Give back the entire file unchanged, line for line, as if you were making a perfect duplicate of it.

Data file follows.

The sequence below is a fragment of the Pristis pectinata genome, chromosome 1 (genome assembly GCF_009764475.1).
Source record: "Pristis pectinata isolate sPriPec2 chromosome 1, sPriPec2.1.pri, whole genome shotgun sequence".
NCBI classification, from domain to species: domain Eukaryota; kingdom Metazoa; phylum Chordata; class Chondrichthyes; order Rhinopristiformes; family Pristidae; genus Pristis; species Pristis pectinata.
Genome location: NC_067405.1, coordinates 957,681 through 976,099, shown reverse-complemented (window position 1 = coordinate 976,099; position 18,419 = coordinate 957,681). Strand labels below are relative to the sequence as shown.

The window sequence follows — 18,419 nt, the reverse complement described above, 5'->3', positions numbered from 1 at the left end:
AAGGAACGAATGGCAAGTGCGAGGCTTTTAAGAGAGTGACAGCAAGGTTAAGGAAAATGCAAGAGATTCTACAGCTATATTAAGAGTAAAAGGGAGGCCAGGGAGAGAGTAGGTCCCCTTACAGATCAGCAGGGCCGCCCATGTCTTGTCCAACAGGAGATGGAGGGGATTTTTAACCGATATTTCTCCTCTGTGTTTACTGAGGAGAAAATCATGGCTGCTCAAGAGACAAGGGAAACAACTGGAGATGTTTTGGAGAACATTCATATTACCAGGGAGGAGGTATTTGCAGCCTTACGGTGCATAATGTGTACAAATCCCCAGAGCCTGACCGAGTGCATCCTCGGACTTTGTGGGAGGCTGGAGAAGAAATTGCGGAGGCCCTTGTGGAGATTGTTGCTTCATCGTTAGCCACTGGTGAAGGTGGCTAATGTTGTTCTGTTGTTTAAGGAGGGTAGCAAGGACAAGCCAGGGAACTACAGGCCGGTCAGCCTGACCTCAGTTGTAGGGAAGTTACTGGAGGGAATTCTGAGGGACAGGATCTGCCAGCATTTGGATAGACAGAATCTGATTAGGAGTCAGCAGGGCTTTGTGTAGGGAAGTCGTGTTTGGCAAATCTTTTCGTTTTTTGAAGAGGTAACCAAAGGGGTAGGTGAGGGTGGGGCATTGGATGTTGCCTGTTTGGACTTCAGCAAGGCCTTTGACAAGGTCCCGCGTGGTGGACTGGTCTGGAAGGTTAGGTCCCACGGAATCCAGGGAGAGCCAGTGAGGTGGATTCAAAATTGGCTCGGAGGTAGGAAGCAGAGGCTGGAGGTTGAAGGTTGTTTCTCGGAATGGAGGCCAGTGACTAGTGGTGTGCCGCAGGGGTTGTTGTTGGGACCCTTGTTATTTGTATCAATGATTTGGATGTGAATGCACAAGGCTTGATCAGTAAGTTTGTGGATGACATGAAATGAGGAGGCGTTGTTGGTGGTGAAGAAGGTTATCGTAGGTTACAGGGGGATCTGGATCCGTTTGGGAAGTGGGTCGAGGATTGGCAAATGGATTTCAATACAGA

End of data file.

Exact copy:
The sequence below is a fragment of the Pristis pectinata genome, chromosome 1 (genome assembly GCF_009764475.1).
Source record: "Pristis pectinata isolate sPriPec2 chromosome 1, sPriPec2.1.pri, whole genome shotgun sequence".
NCBI classification, from domain to species: domain Eukaryota; kingdom Metazoa; phylum Chordata; class Chondrichthyes; order Rhinopristiformes; family Pristidae; genus Pristis; species Pristis pectinata.
Genome location: NC_067405.1, coordinates 957,681 through 976,099, shown reverse-complemented (window position 1 = coordinate 976,099; position 18,419 = coordinate 957,681). Strand labels below are relative to the sequence as shown.

The window sequence follows — 18,419 nt, the reverse complement described above, 5'->3', positions numbered from 1 at the left end:
AAGGAACGAATGGCAAGTGCGAGGCTTTTAAGAGAGTGACAGCAAGGTTAAGGAAAATGCAAGAGATTCTACAGCTATATTAAGAGTAAAAGGGAGGCCAGGGAGAGAGTAGGTCCCCTTACAGATCAGCAGGGCCGCCCATGTCTTGTCCAACAGGAGATGGAGGGGATTTTTAACCGATATTTCTCCTCTGTGTTTACTGAGGAGAAAATCATGGCTGCTCAAGAGACAAGGGAAACAACTGGAGATGTTTTGGAGAACATTCATATTACCAGGGAGGAGGTATTTGCAGCCTTACGGTGCATAATGTGTACAAATCCCCAGAGCCTGACCGAGTGCATCCTCGGACTTTGTGGGAGGCTGGAGAAGAAATTGCGGAGGCCCTTGTGGAGATTGTTGCTTCATCGTTAGCCACTGGTGAAGGTGGCTAATGTTGTTCTGTTGTTTAAGGAGGGTAGCAAGGACAAGCCAGGGAACTACAGGCCGGTCAGCCTGACCTCAGTTGTAGGGAAGTTACTGGAGGGAATTCTGAGGGACAGGATCTGCCAGCATTTGGATAGACAGAATCTGATTAGGAGTCAGCAGGGCTTTGTGTAGGGAAGTCGTGTTTGGCAAATCTTTTCGTTTTTTGAAGAGGTAACCAAAGGGGTAGGTGAGGGTGGGGCATTGGATGTTGCCTGTTTGGACTTCAGCAAGGCCTTTGACAAGGTCCCGCGTGGTGGACTGGTCTGGAAGGTTAGGTCCCACGGAATCCAGGGAGAGCCAGTGAGGTGGATTCAAAATTGGCTCGGAGGTAGGAAGCAGAGGCTGGAGGTTGAAGGTTGTTTCTCGGAATGGAGGCCAGTGACTAGTGGTGTGCCGCAGGGGTTGTTGTTGGGACCCTTGTTATTTGTATCAATGATTTGGATGTGAATGCACAAGGCTTGATCAGTAAGTTTGTGGATGACATGAAATGAGGAGGCGTTGTTGGTGGTGAAGAAGGTTATCGTAGGTTACAGGGGGATCTGGATCCGTTTGGGAAGTGGGTCGAGGATTGGCAAATGGATTTCAATACAGA